As President Obama prepares an offensive strategy against Islamic militants, some on Capitol Hill are downplaying expectations of sweeping new military actions in Iraq or Syria.
For lawmakers, the tough politics of war may limit how much support the White House will receive in Congress as the president addresses the nation Wednesday.
The understanding on Capitol Hill is that the administration will not launch a military offensive that would require new congressional authorization.
More likely, the administration will continue the aerial military strikes already underway on key strongholds in Iraq, and could begin similar bombing in Syria, some on the Hill believe.
Congressional leaders are scheduled to meet with the president for a briefing at the White House on Tuesday afternoon.
While members of Congress are eager to debate the White House’s strategy against the militant group Islamic State, most are loathe to put their names to a vote -- especially weeks before a very tight midterm election that will determine which party controls Congress.
After conversations over the last week, “the White House is aware there really is no appetite for a vote,” said one senior congressional aide, who was not authorized to to discuss the deliberations.
Without new authority from Congress, the question becomes how far the administration can take the campaign against the militants also known as ISIS, the acronym for its former name, Islamic State of Iraq and Syria.
Bolder action in Syria would be welcome by Republican defense hawks, and some moderate-leaning Democrats, including Sen. Bill Nelson of Florida, the home state of the slain journalist Steven J. Sotloff, who was held captive by the militants.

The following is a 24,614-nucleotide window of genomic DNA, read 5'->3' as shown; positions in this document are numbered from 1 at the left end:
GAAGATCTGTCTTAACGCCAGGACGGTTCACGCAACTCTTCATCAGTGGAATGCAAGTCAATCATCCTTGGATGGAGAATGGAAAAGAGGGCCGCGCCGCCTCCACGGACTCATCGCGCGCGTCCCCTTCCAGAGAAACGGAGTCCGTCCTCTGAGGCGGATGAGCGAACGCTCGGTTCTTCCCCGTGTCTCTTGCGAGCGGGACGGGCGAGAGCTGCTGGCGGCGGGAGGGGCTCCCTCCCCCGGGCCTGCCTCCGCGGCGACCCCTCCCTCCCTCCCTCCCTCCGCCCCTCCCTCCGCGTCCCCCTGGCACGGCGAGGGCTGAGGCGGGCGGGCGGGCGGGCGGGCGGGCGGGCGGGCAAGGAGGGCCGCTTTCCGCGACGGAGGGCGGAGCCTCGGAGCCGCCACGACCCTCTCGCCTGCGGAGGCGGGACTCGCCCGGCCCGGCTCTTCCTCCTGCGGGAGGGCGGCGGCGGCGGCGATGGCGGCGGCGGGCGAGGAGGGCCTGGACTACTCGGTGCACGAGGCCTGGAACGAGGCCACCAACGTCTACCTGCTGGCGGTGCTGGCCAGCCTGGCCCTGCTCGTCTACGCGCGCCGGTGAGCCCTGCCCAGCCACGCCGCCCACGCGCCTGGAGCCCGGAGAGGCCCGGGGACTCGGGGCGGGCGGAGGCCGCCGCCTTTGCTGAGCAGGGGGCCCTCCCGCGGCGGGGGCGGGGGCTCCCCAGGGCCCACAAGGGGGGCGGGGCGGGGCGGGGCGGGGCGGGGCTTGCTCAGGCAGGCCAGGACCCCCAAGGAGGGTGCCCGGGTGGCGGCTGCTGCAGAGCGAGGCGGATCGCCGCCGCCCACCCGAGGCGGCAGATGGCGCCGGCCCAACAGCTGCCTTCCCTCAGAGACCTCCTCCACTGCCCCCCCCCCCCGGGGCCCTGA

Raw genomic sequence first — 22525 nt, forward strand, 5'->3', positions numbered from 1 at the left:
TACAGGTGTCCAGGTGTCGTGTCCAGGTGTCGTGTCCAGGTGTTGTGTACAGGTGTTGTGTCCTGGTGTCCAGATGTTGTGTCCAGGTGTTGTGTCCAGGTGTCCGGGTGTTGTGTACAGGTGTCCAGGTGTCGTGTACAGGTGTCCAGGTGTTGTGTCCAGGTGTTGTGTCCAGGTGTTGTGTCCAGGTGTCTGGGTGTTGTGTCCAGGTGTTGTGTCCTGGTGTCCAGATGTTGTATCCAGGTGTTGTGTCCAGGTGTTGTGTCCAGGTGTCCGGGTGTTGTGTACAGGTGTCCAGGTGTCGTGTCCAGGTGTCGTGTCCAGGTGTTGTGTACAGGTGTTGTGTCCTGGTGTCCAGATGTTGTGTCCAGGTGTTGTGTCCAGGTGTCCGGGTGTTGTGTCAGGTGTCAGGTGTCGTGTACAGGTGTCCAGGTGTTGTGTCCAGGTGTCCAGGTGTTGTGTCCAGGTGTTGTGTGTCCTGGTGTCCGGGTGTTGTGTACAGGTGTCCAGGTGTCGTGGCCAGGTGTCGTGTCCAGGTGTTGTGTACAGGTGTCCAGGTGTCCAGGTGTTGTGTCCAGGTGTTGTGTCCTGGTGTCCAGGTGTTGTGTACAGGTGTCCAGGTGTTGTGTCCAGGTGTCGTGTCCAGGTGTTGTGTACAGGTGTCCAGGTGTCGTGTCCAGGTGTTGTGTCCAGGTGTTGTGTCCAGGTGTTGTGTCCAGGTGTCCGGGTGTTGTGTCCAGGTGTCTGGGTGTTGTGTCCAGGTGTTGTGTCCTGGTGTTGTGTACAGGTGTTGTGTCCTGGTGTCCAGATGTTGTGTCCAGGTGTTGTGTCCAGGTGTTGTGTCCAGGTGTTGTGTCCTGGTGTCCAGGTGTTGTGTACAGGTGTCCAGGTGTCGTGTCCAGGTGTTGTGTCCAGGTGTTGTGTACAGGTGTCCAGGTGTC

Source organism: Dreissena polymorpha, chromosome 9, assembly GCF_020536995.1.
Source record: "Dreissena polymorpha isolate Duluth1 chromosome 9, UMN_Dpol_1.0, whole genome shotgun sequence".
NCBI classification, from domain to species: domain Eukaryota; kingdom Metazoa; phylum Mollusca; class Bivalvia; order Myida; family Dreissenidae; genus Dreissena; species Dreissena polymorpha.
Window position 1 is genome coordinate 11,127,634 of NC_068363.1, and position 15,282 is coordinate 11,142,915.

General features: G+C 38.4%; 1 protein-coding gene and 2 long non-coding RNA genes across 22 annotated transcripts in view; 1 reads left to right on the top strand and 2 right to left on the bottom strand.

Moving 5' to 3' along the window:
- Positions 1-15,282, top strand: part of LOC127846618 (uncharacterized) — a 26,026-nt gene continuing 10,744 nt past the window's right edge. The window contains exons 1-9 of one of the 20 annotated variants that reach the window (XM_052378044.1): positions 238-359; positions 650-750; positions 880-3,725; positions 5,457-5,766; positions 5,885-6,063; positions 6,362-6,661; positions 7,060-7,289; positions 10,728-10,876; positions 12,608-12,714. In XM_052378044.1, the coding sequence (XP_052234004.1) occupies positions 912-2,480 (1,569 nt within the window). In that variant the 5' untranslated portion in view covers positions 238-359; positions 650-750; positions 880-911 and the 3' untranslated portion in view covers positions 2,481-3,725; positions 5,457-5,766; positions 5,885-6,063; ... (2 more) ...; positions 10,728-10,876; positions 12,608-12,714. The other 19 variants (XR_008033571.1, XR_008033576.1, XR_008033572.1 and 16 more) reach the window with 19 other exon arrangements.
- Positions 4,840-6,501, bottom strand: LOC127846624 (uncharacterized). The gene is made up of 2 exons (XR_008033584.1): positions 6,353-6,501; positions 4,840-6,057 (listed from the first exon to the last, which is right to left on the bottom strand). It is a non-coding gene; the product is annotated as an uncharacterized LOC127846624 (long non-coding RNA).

“We’re going to have to deal with them, not only in Iraq, where we are now, but elsewhere,” Nelson said Monday in the Senate. “As the president has already indicated, this is going to be a long-term kind of operation.”
A protracted battle is far from what many Americans say they want. Even if the president decides to seek congressional approval for a robust military campaign, it is not clear that reluctant lawmakers would give it.
“Here’s the dilemma: What if he comes over here and you can’t pass it?” said Sen. Lindsey Graham (R-S.C.) “That’d be a disaster. And what if you put so many conditions on it that it makes any military operation ineffective? That’s what I worry about.”
A coalition of liberal Democrats and libertarian Republicans would likely block such a vote, and those in difficult reelection battles would prefer not to be boxed into a complicated foreign policy issue before the election.
But some are still pushing Obama to seek congressional approval.
“The Constitution is clear: It is the Congress and Congress only that has the constitutional authority to declare war,” said tea party Sen. Ted Cruz (R-Texas), who called it “inconsistent” for the president to pursue action without legislative support.
Even funding an extended military campaign may be a tough sell for Congress. An estimated $5 billion for overseas operations, including counter-terrorism, is being included in an annual must-pass defense bill. But it remains uncertain whether Congress would approve those funds -- or a portion of them -- during the short two-week session.